There are now 100,000 cameras in Moscow’s surveillance camera network hooked up to facial recognition algorithms, and they are watching for the thousands of residents on compulsory quarantine, the Bangkok Post reports. China’s government meanwhile has launched a requirement that citizens use a color-coded rating system for COVID-19 contagion risk added to Alipay, CPO Magazine reports. The new QR Health Code, which is hosted on Ant Financial’s Alipay app platform and also available through other platforms including WeChat, is live in 200 cities, and will roll out across the country, applying green, yellow or red status to individuals, who the report says have in some cases been mystified by and receive only vague explanations for their status.
This represents the blunt end of the surveillance advance that civil liberties advocates are worried about in light of pandemic containment efforts.
Zoom is enjoying a boom in popularity as a way for people to connect not just for work, but socially, but Consumer Reports Director of Privacy and Technology Policy Justin Brookman suggests the company should update its terms of service to ensure that video data it collects is not used to train facial recognition. The video conferencing service offers fairly typical terms, but many users, particularly new ones, may not understand what they entail, the group writes.
COVID-19 was also behind a popular article on the suggestion by House Financial Services Committee Chair Maxine Waters to disburse government aid to individuals using a digital currency backed by a state ledger and digital ID. A proposal from House Speaker Nancy Pelosi originally contained a similar provision, which did not make it to the final draft.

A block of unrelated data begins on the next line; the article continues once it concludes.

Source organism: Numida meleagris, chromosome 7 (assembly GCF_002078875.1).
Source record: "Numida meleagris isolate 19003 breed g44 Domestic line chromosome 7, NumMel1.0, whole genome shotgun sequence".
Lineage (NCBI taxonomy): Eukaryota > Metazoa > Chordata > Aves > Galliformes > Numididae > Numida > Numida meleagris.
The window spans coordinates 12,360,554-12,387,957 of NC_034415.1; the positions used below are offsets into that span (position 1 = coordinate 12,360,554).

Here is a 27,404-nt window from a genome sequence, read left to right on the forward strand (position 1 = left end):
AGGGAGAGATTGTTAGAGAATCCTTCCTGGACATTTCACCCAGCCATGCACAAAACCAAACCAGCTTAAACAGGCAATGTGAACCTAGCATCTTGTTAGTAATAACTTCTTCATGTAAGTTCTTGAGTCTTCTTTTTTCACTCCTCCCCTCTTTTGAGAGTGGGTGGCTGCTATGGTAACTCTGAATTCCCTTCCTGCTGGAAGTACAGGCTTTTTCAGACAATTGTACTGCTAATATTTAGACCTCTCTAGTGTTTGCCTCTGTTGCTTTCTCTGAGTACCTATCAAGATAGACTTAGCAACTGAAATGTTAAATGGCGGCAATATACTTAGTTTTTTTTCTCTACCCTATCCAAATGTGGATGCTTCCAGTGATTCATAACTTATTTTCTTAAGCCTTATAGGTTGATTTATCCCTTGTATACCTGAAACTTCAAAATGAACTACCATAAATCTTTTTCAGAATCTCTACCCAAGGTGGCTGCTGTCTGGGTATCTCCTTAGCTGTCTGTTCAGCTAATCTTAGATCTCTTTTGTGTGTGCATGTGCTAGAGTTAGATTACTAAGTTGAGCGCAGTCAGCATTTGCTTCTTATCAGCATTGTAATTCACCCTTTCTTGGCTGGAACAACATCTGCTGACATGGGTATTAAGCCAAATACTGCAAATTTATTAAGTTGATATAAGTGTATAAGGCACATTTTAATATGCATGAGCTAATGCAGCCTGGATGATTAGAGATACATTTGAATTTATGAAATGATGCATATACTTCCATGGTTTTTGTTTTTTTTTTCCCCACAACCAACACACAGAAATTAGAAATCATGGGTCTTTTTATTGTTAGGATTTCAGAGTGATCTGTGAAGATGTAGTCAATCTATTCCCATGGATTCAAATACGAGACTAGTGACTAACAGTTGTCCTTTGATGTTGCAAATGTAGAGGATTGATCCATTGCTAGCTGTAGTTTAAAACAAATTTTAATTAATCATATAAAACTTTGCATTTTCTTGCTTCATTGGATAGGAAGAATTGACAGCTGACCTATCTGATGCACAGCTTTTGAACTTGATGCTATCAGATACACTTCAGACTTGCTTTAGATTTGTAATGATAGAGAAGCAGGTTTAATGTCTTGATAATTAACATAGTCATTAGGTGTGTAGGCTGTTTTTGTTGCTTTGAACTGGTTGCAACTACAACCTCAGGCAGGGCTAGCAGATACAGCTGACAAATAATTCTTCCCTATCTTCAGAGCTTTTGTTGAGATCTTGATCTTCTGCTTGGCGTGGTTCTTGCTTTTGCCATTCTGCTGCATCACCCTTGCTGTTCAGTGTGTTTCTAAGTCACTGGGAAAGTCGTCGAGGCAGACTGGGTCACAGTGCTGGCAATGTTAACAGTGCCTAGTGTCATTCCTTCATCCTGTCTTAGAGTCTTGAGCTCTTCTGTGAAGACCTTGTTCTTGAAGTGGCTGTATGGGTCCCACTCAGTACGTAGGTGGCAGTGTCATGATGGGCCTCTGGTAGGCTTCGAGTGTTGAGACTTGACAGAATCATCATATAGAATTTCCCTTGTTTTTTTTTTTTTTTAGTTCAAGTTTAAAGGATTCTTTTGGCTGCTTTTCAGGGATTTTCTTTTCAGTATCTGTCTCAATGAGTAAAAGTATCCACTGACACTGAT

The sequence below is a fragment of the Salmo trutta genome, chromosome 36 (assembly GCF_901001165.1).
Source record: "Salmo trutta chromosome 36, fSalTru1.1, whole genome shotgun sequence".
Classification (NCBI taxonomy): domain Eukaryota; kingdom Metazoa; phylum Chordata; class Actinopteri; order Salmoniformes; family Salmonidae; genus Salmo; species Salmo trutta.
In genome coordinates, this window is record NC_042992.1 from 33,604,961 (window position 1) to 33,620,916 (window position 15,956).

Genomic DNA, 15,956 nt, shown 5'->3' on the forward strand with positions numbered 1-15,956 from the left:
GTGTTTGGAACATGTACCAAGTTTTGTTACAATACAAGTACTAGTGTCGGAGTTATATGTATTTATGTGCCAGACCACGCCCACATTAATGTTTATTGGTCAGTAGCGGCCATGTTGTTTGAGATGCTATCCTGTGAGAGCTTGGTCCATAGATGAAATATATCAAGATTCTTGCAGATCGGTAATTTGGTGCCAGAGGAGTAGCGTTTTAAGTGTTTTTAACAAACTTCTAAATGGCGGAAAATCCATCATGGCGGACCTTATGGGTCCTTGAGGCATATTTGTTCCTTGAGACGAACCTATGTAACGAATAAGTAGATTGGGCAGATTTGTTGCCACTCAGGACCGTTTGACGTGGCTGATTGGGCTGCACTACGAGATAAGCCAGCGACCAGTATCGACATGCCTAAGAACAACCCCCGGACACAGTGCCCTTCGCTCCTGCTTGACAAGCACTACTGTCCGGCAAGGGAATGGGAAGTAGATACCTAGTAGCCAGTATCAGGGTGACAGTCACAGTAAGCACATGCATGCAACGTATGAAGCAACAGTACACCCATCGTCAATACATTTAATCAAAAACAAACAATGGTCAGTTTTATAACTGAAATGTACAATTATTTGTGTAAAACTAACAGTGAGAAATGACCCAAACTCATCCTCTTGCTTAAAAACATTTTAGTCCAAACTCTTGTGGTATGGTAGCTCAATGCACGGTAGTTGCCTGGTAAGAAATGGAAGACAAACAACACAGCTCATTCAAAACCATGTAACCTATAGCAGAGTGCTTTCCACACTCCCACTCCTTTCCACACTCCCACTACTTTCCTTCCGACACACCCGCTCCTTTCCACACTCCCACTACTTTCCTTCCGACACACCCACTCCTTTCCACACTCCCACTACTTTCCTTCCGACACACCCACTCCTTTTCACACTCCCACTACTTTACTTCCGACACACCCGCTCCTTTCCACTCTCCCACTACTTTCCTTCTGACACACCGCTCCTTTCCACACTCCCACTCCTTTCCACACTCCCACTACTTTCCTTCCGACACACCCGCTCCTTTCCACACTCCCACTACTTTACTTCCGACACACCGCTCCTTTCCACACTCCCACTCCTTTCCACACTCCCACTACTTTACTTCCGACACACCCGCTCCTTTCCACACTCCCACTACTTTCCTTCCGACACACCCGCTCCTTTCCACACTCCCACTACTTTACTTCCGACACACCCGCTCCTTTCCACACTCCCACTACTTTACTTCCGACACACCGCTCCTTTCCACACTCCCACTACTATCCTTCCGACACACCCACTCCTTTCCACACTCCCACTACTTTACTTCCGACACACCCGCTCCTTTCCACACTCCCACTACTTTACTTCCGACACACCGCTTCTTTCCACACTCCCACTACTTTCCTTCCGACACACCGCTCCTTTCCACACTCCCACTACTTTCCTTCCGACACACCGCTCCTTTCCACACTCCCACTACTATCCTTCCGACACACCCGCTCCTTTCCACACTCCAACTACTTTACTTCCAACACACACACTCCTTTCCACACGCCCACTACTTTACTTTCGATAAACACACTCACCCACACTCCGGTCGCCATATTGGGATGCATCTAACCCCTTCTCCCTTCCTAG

The impact of the outbreak on the biometrics industry is examined this week by ABI Research, as part of a report on the digital services sector. The adoption of facial recognition for surveillance, the improvement of the technology to identify faces partially occluded by masks, and the addition of fever detection technology to systems could all boost the market. Indeed, an app from the Polish government, a trial of biometric payments in Russia, and access controls at the King’s Palace in Malaysia have all been put into place, while India continues to scale down some biometric operations. New facial recognition and fever detection technologies have also been developed by Silent Sentinel, Polysense Technologies, and CaliBurger’s parent company in response to the pandemic.
To help organization’s involved in various forms of assistance during the crisis, Jumio is offering free biometric identity verification with ID proofing and liveness checks. Healthcare, online education and philanthropic organizations are examples of potential beneficiaries. Yoti has a similar offer among the week’s top articles.
The outbreak may also postpone and alter the European Union’s digital strategy and related legislation, The Financial Times reports. No change has been agreed to yet, but a spokesperson states that the regional government will have to adapt to new priorities and the different functioning of institutions.
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This post was updated at 5:28pm on March 30, 2020 to clarify that the Health Code app is hosted on the Alipay platform, rather than called “Alipay Health Code.”
Africa | artificial intelligence | automotive biometrics | biometric cards | biometrics | contactless biometrics | digital identity | facial recognition | fingerprint recognition | fraud prevention | video surveillance